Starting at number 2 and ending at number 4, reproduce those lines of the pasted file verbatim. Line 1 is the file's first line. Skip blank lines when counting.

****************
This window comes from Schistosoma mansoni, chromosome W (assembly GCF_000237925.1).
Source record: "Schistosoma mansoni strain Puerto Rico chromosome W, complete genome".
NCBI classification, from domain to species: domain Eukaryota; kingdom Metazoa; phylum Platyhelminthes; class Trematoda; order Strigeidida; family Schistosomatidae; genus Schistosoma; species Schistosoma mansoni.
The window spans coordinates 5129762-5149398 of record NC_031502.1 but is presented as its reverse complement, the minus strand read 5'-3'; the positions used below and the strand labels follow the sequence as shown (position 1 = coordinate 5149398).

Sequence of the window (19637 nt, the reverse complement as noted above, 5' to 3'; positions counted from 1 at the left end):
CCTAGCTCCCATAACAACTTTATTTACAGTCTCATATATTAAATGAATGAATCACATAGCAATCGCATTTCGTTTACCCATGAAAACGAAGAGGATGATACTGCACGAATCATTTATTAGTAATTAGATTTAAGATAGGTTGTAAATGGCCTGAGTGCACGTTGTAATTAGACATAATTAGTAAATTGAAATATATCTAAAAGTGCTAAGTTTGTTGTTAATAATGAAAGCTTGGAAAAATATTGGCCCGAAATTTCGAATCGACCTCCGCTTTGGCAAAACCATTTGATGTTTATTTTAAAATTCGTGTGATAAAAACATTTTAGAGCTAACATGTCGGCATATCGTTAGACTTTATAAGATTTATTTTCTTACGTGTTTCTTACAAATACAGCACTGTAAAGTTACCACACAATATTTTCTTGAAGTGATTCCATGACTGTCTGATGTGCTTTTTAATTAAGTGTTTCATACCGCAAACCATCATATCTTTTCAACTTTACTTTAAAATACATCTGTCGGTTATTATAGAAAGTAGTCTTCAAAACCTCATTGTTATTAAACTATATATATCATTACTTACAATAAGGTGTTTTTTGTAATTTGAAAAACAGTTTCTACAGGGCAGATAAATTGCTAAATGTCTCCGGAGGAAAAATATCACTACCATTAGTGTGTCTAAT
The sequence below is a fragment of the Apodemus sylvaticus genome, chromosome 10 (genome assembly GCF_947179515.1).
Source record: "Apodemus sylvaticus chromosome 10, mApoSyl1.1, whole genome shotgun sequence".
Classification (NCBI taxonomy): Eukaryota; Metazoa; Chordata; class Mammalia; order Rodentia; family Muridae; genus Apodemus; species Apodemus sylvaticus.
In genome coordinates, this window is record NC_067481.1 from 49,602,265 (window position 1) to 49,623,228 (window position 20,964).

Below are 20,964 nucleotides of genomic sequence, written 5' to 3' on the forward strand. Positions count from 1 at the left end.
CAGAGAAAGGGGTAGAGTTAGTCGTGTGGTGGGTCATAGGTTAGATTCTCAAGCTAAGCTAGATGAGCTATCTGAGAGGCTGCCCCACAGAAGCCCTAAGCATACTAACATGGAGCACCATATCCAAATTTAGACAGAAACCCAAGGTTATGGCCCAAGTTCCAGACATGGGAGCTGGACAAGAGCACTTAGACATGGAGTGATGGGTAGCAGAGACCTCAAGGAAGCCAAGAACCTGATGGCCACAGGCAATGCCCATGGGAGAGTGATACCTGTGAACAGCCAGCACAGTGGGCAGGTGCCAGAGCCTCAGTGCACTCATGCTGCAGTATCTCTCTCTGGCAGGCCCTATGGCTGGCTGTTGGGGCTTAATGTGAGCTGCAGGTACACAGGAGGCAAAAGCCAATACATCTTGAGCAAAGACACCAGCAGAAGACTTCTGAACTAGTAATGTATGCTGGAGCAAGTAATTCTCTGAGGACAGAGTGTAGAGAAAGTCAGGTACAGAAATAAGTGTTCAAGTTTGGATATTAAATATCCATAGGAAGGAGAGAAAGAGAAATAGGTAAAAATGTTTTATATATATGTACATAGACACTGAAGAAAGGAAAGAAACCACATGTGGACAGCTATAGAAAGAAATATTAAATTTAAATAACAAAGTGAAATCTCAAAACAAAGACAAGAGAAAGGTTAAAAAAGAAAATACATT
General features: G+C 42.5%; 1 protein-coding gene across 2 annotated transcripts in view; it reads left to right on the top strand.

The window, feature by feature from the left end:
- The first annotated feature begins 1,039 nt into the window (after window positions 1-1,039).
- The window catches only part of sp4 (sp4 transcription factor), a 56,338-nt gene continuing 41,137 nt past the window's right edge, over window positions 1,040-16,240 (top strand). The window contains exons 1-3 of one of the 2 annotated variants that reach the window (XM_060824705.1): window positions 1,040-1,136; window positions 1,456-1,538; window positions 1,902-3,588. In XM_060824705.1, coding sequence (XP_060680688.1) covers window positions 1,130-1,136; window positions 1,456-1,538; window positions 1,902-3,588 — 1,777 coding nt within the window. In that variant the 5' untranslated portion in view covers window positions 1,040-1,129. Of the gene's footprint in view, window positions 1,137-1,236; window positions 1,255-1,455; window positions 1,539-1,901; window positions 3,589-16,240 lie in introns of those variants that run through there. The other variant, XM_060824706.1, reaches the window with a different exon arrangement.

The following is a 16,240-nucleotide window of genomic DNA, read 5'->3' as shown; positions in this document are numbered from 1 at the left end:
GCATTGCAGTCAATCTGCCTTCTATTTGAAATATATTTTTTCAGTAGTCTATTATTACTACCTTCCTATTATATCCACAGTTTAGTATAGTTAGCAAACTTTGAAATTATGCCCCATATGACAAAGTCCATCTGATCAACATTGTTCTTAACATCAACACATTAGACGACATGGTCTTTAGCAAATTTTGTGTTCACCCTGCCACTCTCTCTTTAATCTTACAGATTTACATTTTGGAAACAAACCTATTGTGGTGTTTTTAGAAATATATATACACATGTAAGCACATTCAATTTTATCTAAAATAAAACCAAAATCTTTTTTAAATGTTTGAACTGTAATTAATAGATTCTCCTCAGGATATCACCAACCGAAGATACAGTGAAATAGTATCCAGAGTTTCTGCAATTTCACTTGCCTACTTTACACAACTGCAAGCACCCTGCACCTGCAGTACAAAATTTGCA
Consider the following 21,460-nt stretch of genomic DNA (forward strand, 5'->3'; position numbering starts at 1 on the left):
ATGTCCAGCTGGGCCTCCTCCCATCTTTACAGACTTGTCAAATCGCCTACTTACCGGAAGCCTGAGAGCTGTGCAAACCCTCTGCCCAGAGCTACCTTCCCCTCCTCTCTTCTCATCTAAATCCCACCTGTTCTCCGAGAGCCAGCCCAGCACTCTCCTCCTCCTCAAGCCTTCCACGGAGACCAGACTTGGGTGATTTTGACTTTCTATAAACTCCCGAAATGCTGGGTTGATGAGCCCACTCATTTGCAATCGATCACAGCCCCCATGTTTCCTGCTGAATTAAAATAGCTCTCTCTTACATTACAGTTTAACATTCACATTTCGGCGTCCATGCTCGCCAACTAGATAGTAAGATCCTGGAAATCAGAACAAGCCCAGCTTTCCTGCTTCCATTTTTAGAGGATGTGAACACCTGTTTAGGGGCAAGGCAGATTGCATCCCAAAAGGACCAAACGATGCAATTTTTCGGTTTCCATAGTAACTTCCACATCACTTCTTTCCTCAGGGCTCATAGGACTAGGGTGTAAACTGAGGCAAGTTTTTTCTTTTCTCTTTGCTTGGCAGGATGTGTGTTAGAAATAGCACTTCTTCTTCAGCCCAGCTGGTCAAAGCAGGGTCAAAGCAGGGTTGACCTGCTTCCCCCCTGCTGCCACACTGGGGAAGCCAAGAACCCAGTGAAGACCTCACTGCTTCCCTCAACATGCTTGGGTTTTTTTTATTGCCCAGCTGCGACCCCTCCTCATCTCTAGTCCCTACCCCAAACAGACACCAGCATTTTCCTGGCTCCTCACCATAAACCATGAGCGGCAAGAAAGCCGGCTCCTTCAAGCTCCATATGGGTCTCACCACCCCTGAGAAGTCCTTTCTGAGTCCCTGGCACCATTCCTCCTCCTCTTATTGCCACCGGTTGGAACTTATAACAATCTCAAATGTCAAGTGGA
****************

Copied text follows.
Source record: "Schistosoma mansoni strain Puerto Rico chromosome W, complete genome".
NCBI classification, from domain to species: domain Eukaryota; kingdom Metazoa; phylum Platyhelminthes; class Trematoda; order Strigeidida; family Schistosomatidae; genus Schistosoma; species Schistosoma mansoni.
The window spans coordinates 5129762-5149398 of record NC_031502.1 but is presented as its reverse complement, the minus strand read 5'-3'; the positions used below and the strand labels follow the sequence as shown (position 1 = coordinate 5149398).